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While in India, as well as attending the Hyderabad Conference on palliative care, several days were spent by Dr Magrath and Melissa Adde, from INCTR's headquarters in Belgium, with the President (Dr Shivraj Singh), Trustees and some of the Advisory Board members of INCTR India. During the visit a press conference was held to provide information about the recently established branch as well as the ever-increasing cancer problem in India and the role the branch would play to lessen its impact. An important meeting was held with Dr Agarwal, President of the prestigious Indian Medical Association and Advisory Board member. INCTR India is planning to form a public-private partnership with the government of Rajasthan (Where INCTR India's offices are located). Unfortunately, this has been delayed because of a severe outbreak of swine flue in Rajasthan, which is now abating.

22nd Annual Conference of Indian Association For Palliative Care

by Ian MagrathIan Magrath 15 Apr 2015 09:55

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This year's annual conference, the 22nd, of the Indian Association for Palliative Care was hosted in Hyderabad by Dr Gayatri Palat, Director of a new hospice which recently opened in Hyderabad as a collaborative project between the Pain Relief and Palliative Care Society of Hyderabad, (PPCH) which provided the funding, and the MNJ Oncology Center (MNJOC) which is the major oncology center for the state. Dr Palat is also INCTR's Director of the Indian arm of the Palliative Care Program, presently located in Hyderabad and works closely with the MNJ Institute of Oncology. Recognition of the Hyderabad program as capable of planning and hosting the Annual Meeting of India's most important organization for palliative care indicates the high regard that exists for Dr Palat and her team. She provides a broad array of palliative care services while continuing to campaign for greater access to opioids and expanding the program to other regions. Most of the INCTR or INCTR-associated experts who have given their time to help develop the Hyderabad program, are located in Vancouver, and work together via INCTR Canada/Two Worlds Cancer Collaboration.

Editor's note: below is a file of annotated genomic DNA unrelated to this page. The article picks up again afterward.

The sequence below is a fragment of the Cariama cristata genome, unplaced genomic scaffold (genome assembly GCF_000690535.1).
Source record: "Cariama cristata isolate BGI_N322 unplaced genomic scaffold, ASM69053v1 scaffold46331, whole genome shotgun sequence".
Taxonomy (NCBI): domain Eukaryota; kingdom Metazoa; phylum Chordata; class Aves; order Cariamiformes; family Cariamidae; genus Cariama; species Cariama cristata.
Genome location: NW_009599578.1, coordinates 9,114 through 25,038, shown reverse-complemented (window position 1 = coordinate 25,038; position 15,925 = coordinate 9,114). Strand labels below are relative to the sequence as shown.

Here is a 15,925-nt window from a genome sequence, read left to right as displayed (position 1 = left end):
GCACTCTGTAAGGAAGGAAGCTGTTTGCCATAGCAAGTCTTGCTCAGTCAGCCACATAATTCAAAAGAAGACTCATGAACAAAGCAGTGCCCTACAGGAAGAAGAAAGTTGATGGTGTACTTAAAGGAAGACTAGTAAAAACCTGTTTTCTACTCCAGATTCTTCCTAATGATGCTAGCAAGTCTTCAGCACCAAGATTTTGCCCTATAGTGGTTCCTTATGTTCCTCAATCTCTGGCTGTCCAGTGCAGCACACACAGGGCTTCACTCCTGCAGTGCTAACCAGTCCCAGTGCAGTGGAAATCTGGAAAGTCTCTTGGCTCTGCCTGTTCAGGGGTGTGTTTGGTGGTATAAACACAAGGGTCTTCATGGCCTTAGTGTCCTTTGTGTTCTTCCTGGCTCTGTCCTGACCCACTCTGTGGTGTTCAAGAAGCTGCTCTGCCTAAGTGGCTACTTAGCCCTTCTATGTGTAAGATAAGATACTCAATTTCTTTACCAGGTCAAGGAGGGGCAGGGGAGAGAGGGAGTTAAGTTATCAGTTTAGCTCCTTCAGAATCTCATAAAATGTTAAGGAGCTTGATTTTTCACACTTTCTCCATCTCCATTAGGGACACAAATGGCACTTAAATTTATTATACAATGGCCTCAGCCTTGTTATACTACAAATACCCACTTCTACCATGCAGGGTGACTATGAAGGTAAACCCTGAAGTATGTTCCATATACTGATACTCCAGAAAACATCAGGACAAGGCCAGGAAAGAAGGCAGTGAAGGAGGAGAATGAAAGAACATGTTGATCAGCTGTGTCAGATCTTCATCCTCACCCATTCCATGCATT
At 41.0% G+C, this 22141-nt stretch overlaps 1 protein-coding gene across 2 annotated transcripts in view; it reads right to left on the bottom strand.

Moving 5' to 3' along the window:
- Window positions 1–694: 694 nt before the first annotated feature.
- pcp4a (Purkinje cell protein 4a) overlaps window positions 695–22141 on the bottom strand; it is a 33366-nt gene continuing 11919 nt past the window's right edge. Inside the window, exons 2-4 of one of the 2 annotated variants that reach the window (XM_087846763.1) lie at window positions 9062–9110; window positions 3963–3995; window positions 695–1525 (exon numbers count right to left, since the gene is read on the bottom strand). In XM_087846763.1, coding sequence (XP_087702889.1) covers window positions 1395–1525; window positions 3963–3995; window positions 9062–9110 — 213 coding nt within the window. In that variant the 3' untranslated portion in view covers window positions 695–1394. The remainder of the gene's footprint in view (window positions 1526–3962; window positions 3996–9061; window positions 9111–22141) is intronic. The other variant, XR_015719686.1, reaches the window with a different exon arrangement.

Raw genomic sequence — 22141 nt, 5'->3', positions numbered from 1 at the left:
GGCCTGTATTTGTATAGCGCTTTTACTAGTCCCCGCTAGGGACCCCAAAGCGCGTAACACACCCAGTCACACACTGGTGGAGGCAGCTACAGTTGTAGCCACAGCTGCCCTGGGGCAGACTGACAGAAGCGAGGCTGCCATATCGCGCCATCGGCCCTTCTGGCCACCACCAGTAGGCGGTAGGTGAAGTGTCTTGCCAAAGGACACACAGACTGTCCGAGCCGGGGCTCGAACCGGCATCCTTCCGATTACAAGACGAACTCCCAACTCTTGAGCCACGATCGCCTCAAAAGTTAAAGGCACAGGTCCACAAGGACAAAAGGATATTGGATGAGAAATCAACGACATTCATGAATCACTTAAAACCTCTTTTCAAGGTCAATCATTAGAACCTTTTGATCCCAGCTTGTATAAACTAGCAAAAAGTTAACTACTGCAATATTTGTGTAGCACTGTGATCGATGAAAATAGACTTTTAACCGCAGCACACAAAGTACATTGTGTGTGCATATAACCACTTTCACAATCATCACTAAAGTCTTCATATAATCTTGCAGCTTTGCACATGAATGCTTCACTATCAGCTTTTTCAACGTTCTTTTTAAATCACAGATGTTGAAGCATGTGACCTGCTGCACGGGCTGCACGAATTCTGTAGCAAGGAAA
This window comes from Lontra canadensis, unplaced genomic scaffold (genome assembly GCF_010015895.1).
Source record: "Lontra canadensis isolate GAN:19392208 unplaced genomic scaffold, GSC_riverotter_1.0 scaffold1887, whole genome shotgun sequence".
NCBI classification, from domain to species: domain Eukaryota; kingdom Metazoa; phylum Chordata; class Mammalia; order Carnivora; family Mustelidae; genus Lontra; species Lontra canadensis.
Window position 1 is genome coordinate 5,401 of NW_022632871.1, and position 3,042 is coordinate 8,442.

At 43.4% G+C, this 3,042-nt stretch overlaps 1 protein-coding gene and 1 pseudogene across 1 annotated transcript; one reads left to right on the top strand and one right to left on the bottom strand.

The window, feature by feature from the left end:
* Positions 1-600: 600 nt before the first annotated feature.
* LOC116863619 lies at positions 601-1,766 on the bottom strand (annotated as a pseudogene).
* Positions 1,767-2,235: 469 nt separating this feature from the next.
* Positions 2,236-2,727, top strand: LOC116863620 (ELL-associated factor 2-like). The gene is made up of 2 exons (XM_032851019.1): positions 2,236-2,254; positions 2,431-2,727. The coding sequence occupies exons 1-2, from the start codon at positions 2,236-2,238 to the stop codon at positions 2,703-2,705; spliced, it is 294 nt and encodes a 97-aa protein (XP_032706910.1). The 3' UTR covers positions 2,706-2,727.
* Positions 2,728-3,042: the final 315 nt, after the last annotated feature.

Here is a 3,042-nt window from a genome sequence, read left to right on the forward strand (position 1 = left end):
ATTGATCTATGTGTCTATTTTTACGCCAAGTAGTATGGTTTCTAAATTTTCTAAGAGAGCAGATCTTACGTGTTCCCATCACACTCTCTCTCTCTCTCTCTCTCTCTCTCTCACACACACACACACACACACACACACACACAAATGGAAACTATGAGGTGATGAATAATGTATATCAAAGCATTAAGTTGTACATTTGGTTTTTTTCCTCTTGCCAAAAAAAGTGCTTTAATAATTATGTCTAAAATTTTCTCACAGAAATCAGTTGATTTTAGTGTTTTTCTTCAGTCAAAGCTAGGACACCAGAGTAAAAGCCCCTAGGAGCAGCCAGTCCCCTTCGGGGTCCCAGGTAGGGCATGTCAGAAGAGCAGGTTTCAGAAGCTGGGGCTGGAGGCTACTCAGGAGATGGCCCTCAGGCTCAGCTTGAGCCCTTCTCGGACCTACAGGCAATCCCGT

Cancer Control 2015 In Press

by Ian MagrathIan Magrath 12 Apr 2015 19:13

Cancer Control 2015

Abstract Regarding The Treatment of Burkitt Lymphoma Accepted

by Ian MagrathIan Magrath 10 Apr 2015 18:40

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Since its inception, six African hospitals have participated in an INCTR

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project designed to Improve the survival rate in African Burkitt lymphoma, a very rapidly growing tumor in which chemotherapy is essential for curative therapy, and in which neither surgery nor radiation are effective. An abstract describing the results of treatment in over 100 patients treated at St Mary's Hospital, Lacor was submitted by Dr Valeria Calbi, Project Leader at St Mary's Hospital, Lacor, and accepted for oral presentation at the 13th International Congress on Malignant Lymphoma, which is held every three years in Lugano, Switzerland (picture). In this group of patients, overall survival at 3 years is 72% (relapse is rare after one year free of disease). This is an excellent result for African Burkitt lymphoma since there are few centers capable of treating this very rapidly progressive neoplasm in equatorial Africa, because of limited resources, human and otherwise, for supportive care during chemotherapy. Very often the family cannot afford the cost of care and an unknown number of children may never reach a hospital capable of giving chemotherapy to cancer patients. In the present study, the data provided in the abstract gives the results of a treatment regimen (known as "First Line") consisting of three drugs with intrathecal therapy to prevent or treat central nervous system disease. The regimen, referred to as COM from the initial letters of the three drugs which comprise it has now been used in 6 different hospitals in 4 African countries (although not all at the same time). Results in these hospitals has ranged from 40% to 71% overall survival at three years (average, 62%), an observation that is being further examined, along with the value of early diagnosis and use of a salvage regimen in patients who achieve only partial response or relapse after achieving a complete response. Financial support for the study is provided by the Christopher Niblett Memorial Fund, the OPEC Fund for International Development and funds donated to the project via Global Giving. The study coordinator is Melissa Adde, Director of INCTR's Clinical Trials Office. An earlier analysis describing patient characteristics, therapy toxicity and outcome has been published in the British Journal of Haeatology (Br J Haematol . 2013 158:749-762. Click on "files" below to download a copy (filename African BL in BJH.pdf).